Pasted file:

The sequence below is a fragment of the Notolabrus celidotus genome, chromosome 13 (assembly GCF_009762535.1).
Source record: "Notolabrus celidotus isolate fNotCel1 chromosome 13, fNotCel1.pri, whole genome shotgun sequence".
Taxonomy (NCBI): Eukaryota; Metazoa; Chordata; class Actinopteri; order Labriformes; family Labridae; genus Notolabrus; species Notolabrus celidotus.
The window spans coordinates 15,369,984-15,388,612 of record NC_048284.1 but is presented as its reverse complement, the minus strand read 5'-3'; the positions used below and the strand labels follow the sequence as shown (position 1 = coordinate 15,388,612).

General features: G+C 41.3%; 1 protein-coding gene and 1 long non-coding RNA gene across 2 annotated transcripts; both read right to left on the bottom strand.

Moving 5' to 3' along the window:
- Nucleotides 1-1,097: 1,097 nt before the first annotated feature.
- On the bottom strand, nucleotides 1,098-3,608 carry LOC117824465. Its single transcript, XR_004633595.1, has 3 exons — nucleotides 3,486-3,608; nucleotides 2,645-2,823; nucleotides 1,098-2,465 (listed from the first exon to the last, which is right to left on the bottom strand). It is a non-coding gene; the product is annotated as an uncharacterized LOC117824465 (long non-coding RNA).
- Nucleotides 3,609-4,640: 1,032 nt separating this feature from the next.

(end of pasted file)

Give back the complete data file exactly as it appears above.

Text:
The sequence below is a fragment of the Notolabrus celidotus genome, chromosome 13 (assembly GCF_009762535.1).
Source record: "Notolabrus celidotus isolate fNotCel1 chromosome 13, fNotCel1.pri, whole genome shotgun sequence".
Taxonomy (NCBI): Eukaryota; Metazoa; Chordata; class Actinopteri; order Labriformes; family Labridae; genus Notolabrus; species Notolabrus celidotus.
The window spans coordinates 15,369,984-15,388,612 of record NC_048284.1 but is presented as its reverse complement, the minus strand read 5'-3'; the positions used below and the strand labels follow the sequence as shown (position 1 = coordinate 15,388,612).

General features: G+C 41.3%; 1 protein-coding gene and 1 long non-coding RNA gene across 2 annotated transcripts; both read right to left on the bottom strand.

Moving 5' to 3' along the window:
- Nucleotides 1-1,097: 1,097 nt before the first annotated feature.
- On the bottom strand, nucleotides 1,098-3,608 carry LOC117824465. Its single transcript, XR_004633595.1, has 3 exons — nucleotides 3,486-3,608; nucleotides 2,645-2,823; nucleotides 1,098-2,465 (listed from the first exon to the last, which is right to left on the bottom strand). It is a non-coding gene; the product is annotated as an uncharacterized LOC117824465 (long non-coding RNA).
- Nucleotides 3,609-4,640: 1,032 nt separating this feature from the next.